Second, I'm seeing another level of consistency and steadiness from Ya Ni that she's been searching for since her rookie season.  Tseng was the only player in the field to go under par all 4 rounds, to put together 3 rounds in the 60s, and to make only 5 bogeys (and no doubles) all week.  Sure, she probably knew the course better than any other elite player in the field, but to perform in all kinds of wind at such a high level and then take the course apart when the winds died down on Sunday was unreal.  Even when her putter let her down on Friday, she didn't panic and went back to making birdies in bunches all weekend.  Her 67-66 finish over the final 2 rounds was 2 shots better than Pressel's, 4 shots better than Yang's, 7 shots better than Munoz's and Katie Futcher's, 8 shots better than Sun Young Yoo's, and 9 shots better than Nordqvist's--and those were the players who had very good weekends.  Combine that hot finish with a solid start and it's no wonder nobody came within 4 shots of her for the week.

Third, I'm seeing other players not only crack under the pressure Tseng puts on them while they're fighting for the title, but also find themselves unable to sustain her level of excellence week after week.  Ai Miyazato, who won 5 times last year and was tied with Tseng heading into Friday's round, could only make 6 birdies over her last 54 holes (Tseng made 16 over that same span).  Na Yeon Choi, who was in a pair of dogfights with Ya Ni the previous 2 weeks, never got back under par after she doubled her 8th hole of the tournament back on Thursday and ended up T29 with Stacy Lewis, another player who could face Ya Ni down once but hasn't been able to keep pace with her ever since.  Brittany Lang, who's been playing great golf in the 2nd half of the season, never got under par at any time this week, averaged a double a round, and ended up in a tie for 54th with In-Kyung Kim, Ryann O'Toole, and Tiffany Joh, who have each had plenty of peak performances this year.  Suzann Pettersen, who came into the week talking tough, blew up in the wind on moving day and was never a factor on Sunday.  Tseng's lead in the Rolex Rankings on #2 Pettersen is now so large that #10 Lewis isn't even averaging that many points per event!  Tseng now has her largest lead of the year in the Golfweek/Sagarin Performance Index, on the LPGA money list (where's she's now won more than twice as much as #2 Kerr and has a real chance to become the 2nd player in tour history to break the $3M barrier!), and in scoring average on tour (where she's a whopping 1.2 strokes lower than #2 Kerr!).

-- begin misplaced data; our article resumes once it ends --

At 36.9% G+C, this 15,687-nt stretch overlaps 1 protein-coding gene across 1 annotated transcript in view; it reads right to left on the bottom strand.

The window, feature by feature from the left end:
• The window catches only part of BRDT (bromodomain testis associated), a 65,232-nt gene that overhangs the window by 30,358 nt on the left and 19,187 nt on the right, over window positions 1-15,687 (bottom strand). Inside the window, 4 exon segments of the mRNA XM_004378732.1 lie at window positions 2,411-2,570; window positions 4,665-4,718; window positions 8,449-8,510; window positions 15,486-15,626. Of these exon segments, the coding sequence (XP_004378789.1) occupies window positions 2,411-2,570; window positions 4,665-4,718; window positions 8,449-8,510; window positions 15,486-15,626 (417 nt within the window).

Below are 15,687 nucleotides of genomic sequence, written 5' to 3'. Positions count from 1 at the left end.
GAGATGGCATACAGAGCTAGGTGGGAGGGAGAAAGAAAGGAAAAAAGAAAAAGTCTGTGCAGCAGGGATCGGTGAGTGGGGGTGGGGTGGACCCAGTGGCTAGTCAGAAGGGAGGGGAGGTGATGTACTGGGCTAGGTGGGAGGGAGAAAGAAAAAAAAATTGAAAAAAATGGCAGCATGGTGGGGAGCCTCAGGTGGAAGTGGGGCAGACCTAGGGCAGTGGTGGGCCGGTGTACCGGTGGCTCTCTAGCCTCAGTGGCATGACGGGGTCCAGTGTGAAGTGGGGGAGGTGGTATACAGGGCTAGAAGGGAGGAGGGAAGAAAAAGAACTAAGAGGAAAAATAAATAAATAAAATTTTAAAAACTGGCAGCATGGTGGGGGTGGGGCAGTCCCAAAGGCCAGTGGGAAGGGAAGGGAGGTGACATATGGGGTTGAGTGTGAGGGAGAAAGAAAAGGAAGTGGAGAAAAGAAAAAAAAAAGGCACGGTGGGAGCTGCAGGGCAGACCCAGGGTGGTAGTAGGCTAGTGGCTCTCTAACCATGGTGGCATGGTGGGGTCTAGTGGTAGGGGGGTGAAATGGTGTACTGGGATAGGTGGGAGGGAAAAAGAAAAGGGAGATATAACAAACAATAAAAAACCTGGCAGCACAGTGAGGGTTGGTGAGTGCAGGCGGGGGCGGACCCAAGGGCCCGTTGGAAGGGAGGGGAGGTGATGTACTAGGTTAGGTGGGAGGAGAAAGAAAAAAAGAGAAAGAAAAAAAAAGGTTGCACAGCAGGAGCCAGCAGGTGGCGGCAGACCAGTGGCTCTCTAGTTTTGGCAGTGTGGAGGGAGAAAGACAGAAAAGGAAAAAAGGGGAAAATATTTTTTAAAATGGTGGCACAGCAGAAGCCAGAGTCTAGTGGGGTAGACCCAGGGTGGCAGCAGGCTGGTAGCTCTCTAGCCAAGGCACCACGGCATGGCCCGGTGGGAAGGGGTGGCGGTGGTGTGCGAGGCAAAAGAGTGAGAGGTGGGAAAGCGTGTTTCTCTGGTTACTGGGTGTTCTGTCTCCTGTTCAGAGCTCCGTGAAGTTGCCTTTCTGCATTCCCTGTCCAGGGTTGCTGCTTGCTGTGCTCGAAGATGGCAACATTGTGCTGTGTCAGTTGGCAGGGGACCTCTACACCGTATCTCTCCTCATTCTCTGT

The only questions left are how great Ya Ni's year can get and how much history she's going to end up making in 2011.  She's won 9 times on major tours around the world, she's already #15 on the LPGA's career money list, she's about 1/3 of the way to catching Annika Sorenstam in winnings on tour (although only 1/6 of the way in wins), and she's got at least 20 Hall of Fame points guaranteed by the end of the season.  I'm just hoping she reconsiders her apparent decision to skip the Mizuno Classic (at least going by her post-round comments on Sunday)--why not go for a double-digit victory total on the LPGA in 2011?  Heck, if she can play in China on the LET (and LAGT and CLPGA) this week, why not tee it up in Japan the following week?  At this point, I wouldn't put anything past the founder of the Tseng Dynasty!

LPGA Stats & Facts, "Vol 5"

There will be a week off between the just completed Sunrise LPGA Taiwan Championship and The Mizuno Classic. I think it is a good time to look at some key statistics.

Players who have not missed a cut all year:
Paula Creamer (19 tournaments)
Brittany Lincicome (19)
Karrie Webb (18)
Maria Hjorth (18)
Jiyai Shin (17)

Players with most consecutive missed cuts:
Allison Hanna 11
Ji Young Oh 9
Jean Reynolds 8

Most tournaments played in 2011, without a top 20

Lindsey Wright, Meaghan Francella, Jee Young Lee 15
Mariajo Uribe 14
Na On Min, Karin Sjodin 13
Pernilla Lindberg, Anna Grzebien, Jennifer Rosales, Lorie Kane, Laura Davies 12

Rookie of the Year Race:
1 Hee Kyung Seo- 560.00 points (18 tournaments)
2 Tiffany Joh - 267.00 points (12 tournaments)
3 Christel Boeljon 244.00 points (12 tournaments)
4 Ryann O'Toole 224.00 points (13 tournaments)
5 Jenny Shin 214.00 points (13 tournaments)

The Titleholders Championship:
Qualifying this week are Pat Hurst, Alison Walshe and Grace Park.
With only 2 events left to qualify, Katherine Hull, Jee Young Lee, Christina Kim, Juli Inkster, M.J. Hur, Seon Hwa Lee, Momoko Ueda, Kyeong Bae, and Natalie Gulbis are the biggest names who have yet to qualify.

Battle for Sybase Championship spots:
The top 48 players on this year's money list automatically qualify for the Sybase Match Play Championship in 2012. Here is a look at how that is shaping up:

45 Ryann O'Toole $179,149.00
46 Eun-Hee Ji - $178,445.00 18
47 Paige Mackenzie - $177,925.00
48 Natalie Gulbis - $171,730.00
49 Pat Hurst - $170,348.00
50 Mi Hyun Kim - $157,652.00
51 Kristy McPherson - $153,727.00
52 Momoko Ueda - $153,494.00
53 Amanda Blumenherst - $151,643.00

Rolex Moves of the Week:
Paula Creamer (runner up in Japan) moves from #9 to #7